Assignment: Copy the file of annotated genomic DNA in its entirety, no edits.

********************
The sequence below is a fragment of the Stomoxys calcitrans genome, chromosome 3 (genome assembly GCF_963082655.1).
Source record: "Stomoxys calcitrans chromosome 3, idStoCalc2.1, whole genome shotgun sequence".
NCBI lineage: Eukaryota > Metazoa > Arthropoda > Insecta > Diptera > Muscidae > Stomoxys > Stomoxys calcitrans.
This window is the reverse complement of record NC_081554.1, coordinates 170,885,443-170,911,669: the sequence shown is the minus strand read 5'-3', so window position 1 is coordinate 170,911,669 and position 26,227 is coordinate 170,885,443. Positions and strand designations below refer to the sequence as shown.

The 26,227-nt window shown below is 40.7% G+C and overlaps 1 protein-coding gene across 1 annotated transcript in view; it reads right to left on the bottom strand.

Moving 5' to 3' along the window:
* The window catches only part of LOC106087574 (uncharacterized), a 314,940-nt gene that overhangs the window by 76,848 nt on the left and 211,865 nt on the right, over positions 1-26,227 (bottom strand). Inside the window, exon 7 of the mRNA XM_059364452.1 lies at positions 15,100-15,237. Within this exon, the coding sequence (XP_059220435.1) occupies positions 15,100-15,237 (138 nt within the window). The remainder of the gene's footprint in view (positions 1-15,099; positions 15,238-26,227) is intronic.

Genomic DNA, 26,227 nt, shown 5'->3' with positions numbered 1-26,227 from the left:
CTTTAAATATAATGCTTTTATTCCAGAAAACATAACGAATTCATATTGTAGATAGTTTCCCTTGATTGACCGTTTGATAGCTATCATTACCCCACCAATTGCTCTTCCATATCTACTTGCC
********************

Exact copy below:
The sequence below is a fragment of the Stomoxys calcitrans genome, chromosome 3 (genome assembly GCF_963082655.1).
Source record: "Stomoxys calcitrans chromosome 3, idStoCalc2.1, whole genome shotgun sequence".
NCBI lineage: Eukaryota > Metazoa > Arthropoda > Insecta > Diptera > Muscidae > Stomoxys > Stomoxys calcitrans.
This window is the reverse complement of record NC_081554.1, coordinates 170,885,443-170,911,669: the sequence shown is the minus strand read 5'-3', so window position 1 is coordinate 170,911,669 and position 26,227 is coordinate 170,885,443. Positions and strand designations below refer to the sequence as shown.

The 26,227-nt window shown below is 40.7% G+C and overlaps 1 protein-coding gene across 1 annotated transcript in view; it reads right to left on the bottom strand.

Moving 5' to 3' along the window:
* The window catches only part of LOC106087574 (uncharacterized), a 314,940-nt gene that overhangs the window by 76,848 nt on the left and 211,865 nt on the right, over positions 1-26,227 (bottom strand). Inside the window, exon 7 of the mRNA XM_059364452.1 lies at positions 15,100-15,237. Within this exon, the coding sequence (XP_059220435.1) occupies positions 15,100-15,237 (138 nt within the window). The remainder of the gene's footprint in view (positions 1-15,099; positions 15,238-26,227) is intronic.

Genomic DNA, 26,227 nt, shown 5'->3' with positions numbered 1-26,227 from the left:
CTTTAAATATAATGCTTTTATTCCAGAAAACATAACGAATTCATATTGTAGATAGTTTCCCTTGATTGACCGTTTGATAGCTATCATTACCCCACCAATTGCTCTTCCATATCTACTTGCC